(AP) -- The federal government is trying to find a location to store the nation's excess mercury deposits, with seven states being considered. But the government is quickly finding out that very few people want the stuff.
A Colorado woman who showed up at a public forum on the issue last week had this to say about the plan: "No, no, no, no, no. No mercury." The Idaho governor was equally emphatic in his opposition, saying "not gonna happen." The Kansas City Council already passed a resolution against the plan.
Even people in this city, where locals embrace the atomic legacy of the neighboring Hanford nuclear reservation, are a little skittish.
"I don't like it," waitress Amanda Wyrick said as she poured a Half-Life Hefeweizen for a customer at Atomic Ale Brewpub and Eatery. "I would rather it not be close to me."
The United States still exports surplus elemental mercury, the purest form, often to developing countries with less restrictive environmental regulations. Then-U.S. Sen. Barack Obama sponsored a bill last year to bar mercury exports beginning in 2013, and President Bush signed it.
The bill also requires the Department of Energy to identify a safe, long-term storage site for up to 17,000 tons of mercury, which is so dense that it would fill less than half of an Olympic-size swimming pool. That includes stockpiles held by the federal government, as well as commercial supplies.
Officials are considering sites in seven states: Washington, Idaho, Nevada, Colorado, Texas, Missouri and South Carolina. Six already operate as federal defense or nuclear sites, but residents are swiftly voicing opposition because mercury is such a toxic substance.
Sometimes called "quicksilver," mercury is a dense, metallic element that occurs naturally in the environment and has been used in gold mining, manufacturing chlorine and caustic soda, batteries, thermometers and other uses. Its use has been in decline in this country since it was linked to health issues, including pulmonary and neural disorders.
In Colorado, the Energy Department is considering a site near Grand Junction where uranium tailings are stored. Residents fear mercury could contaminate tributaries that flow into the Colorado River, a water source for millions of people in the West.
Colorado Gov. Bill Ritter came out against the plan Thursday, saying he will convey his opposition about the proposal to the Department of Energy.
"Colorado's Western Slope is no place for the federal government to deposit thousands of tons of mercury. The risks to ground and surface water are too great. The risks to our air quality are too great. The risks of transporting elemental mercury over long distances and on routes that run adjacent to or cross major water sources, such as the Colorado River, are too great," Ritter said.
Nevada officials expressed "grave concerns" about storing the waste at the Hawthorne Army Depot, a 150,000-acre depot in a small, struggling desert town 130 miles south of Reno.
Allen Biaggi, director of the Nevada Department of Conservation and Natural Resources, said the state has already done its share for the federal government, as home to the Nevada Test Site, a test range, U.S. Naval and Air Force bases and the depot.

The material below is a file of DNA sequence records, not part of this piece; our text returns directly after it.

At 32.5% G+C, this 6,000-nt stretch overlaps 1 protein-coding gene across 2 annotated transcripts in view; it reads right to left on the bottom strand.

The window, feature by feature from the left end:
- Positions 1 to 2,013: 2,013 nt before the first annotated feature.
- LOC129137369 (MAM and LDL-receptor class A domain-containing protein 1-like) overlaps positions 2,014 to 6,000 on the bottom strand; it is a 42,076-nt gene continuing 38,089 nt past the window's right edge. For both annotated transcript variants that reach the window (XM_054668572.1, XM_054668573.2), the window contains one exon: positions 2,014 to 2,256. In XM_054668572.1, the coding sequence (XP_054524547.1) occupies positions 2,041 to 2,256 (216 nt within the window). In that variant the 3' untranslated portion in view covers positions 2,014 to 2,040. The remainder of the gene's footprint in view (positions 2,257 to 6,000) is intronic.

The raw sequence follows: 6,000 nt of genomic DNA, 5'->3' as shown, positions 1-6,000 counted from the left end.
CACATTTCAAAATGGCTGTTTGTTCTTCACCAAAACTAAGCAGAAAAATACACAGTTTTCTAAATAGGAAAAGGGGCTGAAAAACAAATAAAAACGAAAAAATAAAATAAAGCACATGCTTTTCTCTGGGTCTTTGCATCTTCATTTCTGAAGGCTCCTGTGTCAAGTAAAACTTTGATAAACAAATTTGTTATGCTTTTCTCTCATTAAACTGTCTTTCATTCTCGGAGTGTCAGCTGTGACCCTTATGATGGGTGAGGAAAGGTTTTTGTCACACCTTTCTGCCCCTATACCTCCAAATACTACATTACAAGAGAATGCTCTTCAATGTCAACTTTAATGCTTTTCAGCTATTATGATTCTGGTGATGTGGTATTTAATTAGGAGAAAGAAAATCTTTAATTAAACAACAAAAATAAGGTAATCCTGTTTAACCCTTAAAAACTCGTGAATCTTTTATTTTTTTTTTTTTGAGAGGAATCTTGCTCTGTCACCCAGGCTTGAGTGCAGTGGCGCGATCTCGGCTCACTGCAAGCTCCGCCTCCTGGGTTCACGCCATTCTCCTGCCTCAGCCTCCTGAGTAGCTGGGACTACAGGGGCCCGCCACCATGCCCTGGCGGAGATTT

"It's time for another state to step up," he said.
The federal government wants to work cooperatively with states to find a safe site, said Frank Marcinowski, the Energy Department's deputy assistant secretary for regulatory compliance.
A draft environmental impact statement is expected to be released for public comment in the fall.
"We are ordered to come up with a site," Marcinowski said. "We see this as an opportunity to help reduce the export and transportation of mercury."
Officials in Texas, the only site where a private, commercial landfill expressed interest in storing the waste, have taken no position on the proposal. Waste Control Specialists, based in Dallas, already stores PCBs and radioactive waste at its landfill near Andrews in West Texas.
The company has permits to receive mercury at the site, as long as they don't exceed their capacity, said Andrea Morrow, spokeswoman for the Texas Commission on Environmental Quality.
Idaho Gov. C.L. "Butch" Otter told a radio station that mercury storage there is "not gonna happen" and expressed dismay that he hadn't been notified Idaho National Laboratory was even being considered. Officials in South Carolina say waste at the Savannah River site from the production of atomic weapons during World War II and the Cold War should be dealt with before more is added.
The Bannister Federal Complex near Kansas City is also being considered, but the Kansas City Council unanimously approved a resolution this month protesting the plan.
Some Hanford-area residents say mercury won't add much to the extensive contamination already at the site, which produced plutonium for the bomb that was dropped on Nagasaki, Japan in World War II. Others believe it's a bad idea.
Five years ago, Washington voters overwhelmingly approved an initiative that barred the federal government from bringing any more nuclear waste to Hanford until the existing waste is cleaned up. A federal appeals court ruled it was unconstitutional.
The voters' sentiment remains, even if the issue isn't black and white for Washington officials, said Jay Manning, director of the state Department of Ecology.
"We have plenty to clean up at Hanford and adding some new waste stream is something to be cautious of," Manning said, though he added that the state supports efforts to create a mercury repository. "But it's too early to categorically say, 'No.' We want to engage in discussion and we want a rigorous and thorough environmental evaluation."
Associated Press writers Steven K. Paulson in Grand Junction, Colo., and Martin Griffith in Reno, Nev. contributed to this report.
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